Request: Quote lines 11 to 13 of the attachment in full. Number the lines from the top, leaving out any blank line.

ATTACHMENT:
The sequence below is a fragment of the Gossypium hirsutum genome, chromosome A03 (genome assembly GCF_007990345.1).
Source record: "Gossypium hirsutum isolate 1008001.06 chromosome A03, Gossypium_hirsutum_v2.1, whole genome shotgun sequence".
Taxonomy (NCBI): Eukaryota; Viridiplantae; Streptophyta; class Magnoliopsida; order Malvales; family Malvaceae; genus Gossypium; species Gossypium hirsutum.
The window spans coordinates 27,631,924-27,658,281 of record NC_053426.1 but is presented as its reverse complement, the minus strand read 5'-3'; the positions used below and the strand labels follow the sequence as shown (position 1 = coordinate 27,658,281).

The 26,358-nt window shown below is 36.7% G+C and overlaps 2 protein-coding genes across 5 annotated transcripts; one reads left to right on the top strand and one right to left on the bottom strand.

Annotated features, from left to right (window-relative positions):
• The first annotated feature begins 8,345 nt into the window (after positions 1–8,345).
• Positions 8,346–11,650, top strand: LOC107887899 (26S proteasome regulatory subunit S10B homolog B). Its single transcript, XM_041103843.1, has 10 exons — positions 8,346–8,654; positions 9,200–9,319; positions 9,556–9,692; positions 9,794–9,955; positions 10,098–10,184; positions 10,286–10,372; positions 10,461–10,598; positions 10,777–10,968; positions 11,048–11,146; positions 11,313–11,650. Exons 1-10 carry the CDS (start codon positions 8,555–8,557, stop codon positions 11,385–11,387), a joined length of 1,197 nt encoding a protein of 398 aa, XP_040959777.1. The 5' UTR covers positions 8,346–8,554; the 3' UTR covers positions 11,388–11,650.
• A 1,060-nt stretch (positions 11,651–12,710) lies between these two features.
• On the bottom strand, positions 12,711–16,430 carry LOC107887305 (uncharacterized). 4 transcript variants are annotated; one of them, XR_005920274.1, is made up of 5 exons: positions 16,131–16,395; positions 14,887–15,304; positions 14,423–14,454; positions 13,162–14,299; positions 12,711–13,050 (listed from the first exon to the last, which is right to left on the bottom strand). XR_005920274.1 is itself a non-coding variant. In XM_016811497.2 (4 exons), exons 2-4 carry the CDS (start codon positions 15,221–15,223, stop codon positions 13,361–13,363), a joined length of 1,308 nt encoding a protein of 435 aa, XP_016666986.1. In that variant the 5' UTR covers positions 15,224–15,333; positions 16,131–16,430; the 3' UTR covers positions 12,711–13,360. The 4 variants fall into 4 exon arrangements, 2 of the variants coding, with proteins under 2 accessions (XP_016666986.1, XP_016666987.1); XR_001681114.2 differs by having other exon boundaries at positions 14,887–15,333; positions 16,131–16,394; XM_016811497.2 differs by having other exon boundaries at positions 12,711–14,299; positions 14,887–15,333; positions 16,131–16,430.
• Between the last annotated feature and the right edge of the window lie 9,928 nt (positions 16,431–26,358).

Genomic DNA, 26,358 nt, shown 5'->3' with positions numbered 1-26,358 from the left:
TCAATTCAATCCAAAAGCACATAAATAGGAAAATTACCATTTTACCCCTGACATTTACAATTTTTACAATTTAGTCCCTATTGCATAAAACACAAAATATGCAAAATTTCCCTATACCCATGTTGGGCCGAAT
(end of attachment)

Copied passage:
• Between the last annotated feature and the right edge of the window lie 9,928 nt (positions 16,431–26,358).

Genomic DNA, 26,358 nt, shown 5'->3' with positions numbered 1-26,358 from the left:
TCAATTCAATCCAAAAGCACATAAATAGGAAAATTACCATTTTACCCCTGACATTTACAATTTTTACAATTTAGTCCCTATTGCATAAAACACAAAATATGCAAAATTTCCCTATACCCATGTTGGGCCGAAT